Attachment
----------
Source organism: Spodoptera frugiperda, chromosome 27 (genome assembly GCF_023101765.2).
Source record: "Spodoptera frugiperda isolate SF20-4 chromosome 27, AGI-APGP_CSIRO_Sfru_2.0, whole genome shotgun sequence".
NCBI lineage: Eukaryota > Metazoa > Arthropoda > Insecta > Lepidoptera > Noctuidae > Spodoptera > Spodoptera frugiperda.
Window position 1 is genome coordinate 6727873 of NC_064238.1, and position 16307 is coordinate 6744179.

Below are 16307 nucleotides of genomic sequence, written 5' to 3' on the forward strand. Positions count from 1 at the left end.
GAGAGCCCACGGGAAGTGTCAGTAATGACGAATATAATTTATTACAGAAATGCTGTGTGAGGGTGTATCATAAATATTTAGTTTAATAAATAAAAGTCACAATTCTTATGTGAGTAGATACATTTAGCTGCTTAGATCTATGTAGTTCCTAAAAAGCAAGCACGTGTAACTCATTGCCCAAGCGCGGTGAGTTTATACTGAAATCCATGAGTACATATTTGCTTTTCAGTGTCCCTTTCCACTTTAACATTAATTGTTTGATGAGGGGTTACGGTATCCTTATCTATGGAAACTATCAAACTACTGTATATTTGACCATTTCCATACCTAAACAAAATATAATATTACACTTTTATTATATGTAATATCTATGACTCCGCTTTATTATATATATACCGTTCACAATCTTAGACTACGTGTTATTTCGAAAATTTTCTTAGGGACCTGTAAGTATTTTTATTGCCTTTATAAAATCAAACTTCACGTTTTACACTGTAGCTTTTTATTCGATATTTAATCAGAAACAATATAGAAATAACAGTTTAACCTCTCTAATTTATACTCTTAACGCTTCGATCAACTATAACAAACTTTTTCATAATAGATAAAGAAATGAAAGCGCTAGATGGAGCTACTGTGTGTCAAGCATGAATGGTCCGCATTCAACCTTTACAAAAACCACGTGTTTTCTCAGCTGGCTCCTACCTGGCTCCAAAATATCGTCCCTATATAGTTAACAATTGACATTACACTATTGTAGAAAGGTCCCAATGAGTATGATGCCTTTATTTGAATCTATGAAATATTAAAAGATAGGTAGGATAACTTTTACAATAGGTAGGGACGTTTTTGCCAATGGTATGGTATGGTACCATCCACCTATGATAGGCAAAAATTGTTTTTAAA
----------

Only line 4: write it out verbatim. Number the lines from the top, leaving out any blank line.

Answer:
Window position 1 is genome coordinate 6727873 of NC_064238.1, and position 16307 is coordinate 6744179.